The environment department (DEFRA) has told the Environment Agency and Natural England to “stop policymaking and lobbying activities” and “activity that government does not need to do”.
It expects them to work with each other and DEFRA’s other arm’s length bodies to eliminate duplication of activities.
And the department demands they “implement demonstrable culture change and lead on innovative new ways of working which embrace localism, big society and an improved customer focus.”
The message came in a mid-October news release as the government gave decisions following its ‘quango cull’ review. DEFRA is abolishing 53 of its 85 arm’s length bodies under scrutiny, one of the heaviest departmental culls.
Both the agency and Natural England will undergo massive change and shed thousands of staff – probably more than a quarter – as rapid and deep funding cuts are implemented out to 2015 (see pp 5-7).
“A radical and comprehensive package of measures… will transform them into leaner, more efficient front line delivery bodies,” says DEFRA.
No one at the agency, from chairman Lord Smith downwards, would talk about the ban on policymaking and lobbying. But a spokesman said it was still discussing what this meant with DEFRA.
DEFRA minister Lord Henley said Natural England had previously campaigned against established government policy. “That’s not the job of bodies like that.”
The department announced:
- The agency’s 14 regional advisory committees in England will be abolished. They will be replaced by “direct stakeholder engagement and partnership working at a more local level”.
- The Environment Agency in Wales could become part of a new body being consulted on by the Welsh Assembly Government. This would also encompass the Countryside Council for Wales and the Forestry Commission in Wales.
- A 30% cut in staff in the agency’s environment and business directorate. This was to be expected given similar cuts in its science and communications departments, which were announced back in June (ENDS Report 425, p 7).
- The agency would lose its duties for navigation on major rivers to a new waterways charity. This, says DEFRA, will be formed from British Waterways, which will no longer be a state-owned body.
- Changes to the agency’s responsibilities over internal drainage boards.
- The agency’s laboratories, alongside other DEFRA laboratories, are under review.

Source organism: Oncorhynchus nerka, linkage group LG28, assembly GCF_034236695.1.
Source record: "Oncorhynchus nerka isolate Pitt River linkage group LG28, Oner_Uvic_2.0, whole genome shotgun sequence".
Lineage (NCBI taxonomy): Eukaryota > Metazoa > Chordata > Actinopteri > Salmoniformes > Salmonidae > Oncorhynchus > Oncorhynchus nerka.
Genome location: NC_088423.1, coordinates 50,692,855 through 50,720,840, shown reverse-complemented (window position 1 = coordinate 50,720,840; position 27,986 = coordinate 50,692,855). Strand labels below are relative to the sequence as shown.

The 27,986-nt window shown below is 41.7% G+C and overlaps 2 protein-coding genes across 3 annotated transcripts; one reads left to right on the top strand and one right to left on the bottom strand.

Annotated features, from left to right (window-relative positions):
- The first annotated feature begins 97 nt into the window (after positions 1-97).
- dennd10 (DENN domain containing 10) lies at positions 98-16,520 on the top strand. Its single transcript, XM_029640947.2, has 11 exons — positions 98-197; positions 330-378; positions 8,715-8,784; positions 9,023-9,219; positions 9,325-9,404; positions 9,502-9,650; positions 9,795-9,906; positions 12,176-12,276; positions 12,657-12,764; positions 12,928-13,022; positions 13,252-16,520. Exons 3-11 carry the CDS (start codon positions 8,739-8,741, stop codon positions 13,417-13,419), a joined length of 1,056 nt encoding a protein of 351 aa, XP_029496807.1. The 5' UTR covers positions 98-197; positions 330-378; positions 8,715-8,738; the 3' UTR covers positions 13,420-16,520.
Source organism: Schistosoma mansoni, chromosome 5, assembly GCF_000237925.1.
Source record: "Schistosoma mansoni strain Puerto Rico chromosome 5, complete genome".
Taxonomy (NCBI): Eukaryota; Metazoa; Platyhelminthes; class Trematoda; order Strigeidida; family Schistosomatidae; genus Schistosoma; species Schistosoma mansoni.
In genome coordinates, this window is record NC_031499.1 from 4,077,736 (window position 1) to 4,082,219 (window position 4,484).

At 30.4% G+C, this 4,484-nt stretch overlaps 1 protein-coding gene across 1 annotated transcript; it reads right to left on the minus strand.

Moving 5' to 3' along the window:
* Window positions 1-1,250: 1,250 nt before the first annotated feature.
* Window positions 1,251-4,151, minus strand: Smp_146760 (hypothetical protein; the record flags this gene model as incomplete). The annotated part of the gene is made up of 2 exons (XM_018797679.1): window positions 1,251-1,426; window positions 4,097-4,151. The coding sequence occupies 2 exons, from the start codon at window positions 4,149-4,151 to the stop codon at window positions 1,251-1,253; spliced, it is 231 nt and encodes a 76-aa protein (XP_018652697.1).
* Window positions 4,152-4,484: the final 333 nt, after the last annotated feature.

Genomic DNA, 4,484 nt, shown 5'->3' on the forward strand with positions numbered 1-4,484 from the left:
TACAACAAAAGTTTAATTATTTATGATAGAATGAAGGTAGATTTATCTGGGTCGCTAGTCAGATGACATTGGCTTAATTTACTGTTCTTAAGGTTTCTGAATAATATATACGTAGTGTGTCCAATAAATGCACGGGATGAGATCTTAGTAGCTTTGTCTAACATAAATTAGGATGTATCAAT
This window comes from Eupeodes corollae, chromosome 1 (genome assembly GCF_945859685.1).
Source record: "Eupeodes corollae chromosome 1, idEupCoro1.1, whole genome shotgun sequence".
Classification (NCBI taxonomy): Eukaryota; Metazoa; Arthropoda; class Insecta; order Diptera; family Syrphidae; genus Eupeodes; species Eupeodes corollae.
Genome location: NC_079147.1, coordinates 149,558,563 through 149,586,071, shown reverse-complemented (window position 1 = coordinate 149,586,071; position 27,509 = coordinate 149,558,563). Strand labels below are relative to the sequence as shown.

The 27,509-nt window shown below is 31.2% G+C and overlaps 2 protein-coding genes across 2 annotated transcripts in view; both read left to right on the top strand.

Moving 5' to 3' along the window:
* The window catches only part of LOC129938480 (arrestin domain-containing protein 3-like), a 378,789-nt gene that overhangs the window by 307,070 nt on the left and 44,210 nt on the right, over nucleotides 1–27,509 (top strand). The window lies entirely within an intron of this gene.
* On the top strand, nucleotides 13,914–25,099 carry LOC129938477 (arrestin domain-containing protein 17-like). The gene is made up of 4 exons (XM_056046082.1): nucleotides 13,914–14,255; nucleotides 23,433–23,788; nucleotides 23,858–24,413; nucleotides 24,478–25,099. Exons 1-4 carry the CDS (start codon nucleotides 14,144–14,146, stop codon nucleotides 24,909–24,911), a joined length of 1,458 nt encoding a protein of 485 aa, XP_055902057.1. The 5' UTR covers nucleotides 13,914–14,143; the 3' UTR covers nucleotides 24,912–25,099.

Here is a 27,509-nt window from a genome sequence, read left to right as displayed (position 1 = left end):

The agency is also to merge its southern and Thames regions.
Despite months of talks between DEFRA and its arm’s length bodies, there is still a way to go in deciding how big society, localism and culture change – key ministerial ‘buzz words’ – will change things.
A letter sent by DEFRA to the agency, Natural England and the Forestry Commission, outlines eight areas for increased joint working. These include joint environmental evidence programmes, more collaboration on climate adaptation, and joined up work on land management.
DEFRA has also been looking at options around transferring management of national nature reserves, either to a new stand-alone body or existing organisations such as the RSPB. Lord Henley said this was still possible, although NGOs have shown little enthusiasm.
To supplement cuts-affected income, Natural England has been looking at charging for some discretionary and statutory services. Charging for discretionary training, advice or information would be “less controversial” the body says.
DEFRA’s quango cull may be less drastic than the headline numbers of arm’s length bodies (ALBs) being abolished suggests.
Its expert advisory committees on hazardous substances, packaging and pesticides will move into DEFRA. So too will the Air Quality Expert Group, the Darwin Advisory Committee and the Pesticide Residues Committee. Similarly, Advisory Committees on the Medical Effects of Air Pollutants and the Medical Aspects of Radiation in the Environment will move inside the Department of Health.
DEFRA said this change would “improve transparency and accountability”. It would not make the advice these former ALBs gave to ministers any less public than before.
DEFRA’s Advisory Committee on Organic Standards and the Expert Panel on Air Quality Standards are abolished.
The Advisory Committee on Releases to the Environment, covering GMOs, and the Joint Nature Conservation Committee retain their ALB status. Among other survivors are the new Marine Management Organisation, the National Forest Company and all nine national parks authorities plus the Broads Authority and DEFRA’s Science Advisory Council. The Consumer Council for Water is still under review.
Over at the energy and climate department (DECC) the Renewables Advisory Board is abolished. And at transport (DfT) the Renewable Fuels Agency, the Commission for Integrated Transport and Cycling England face the same fate.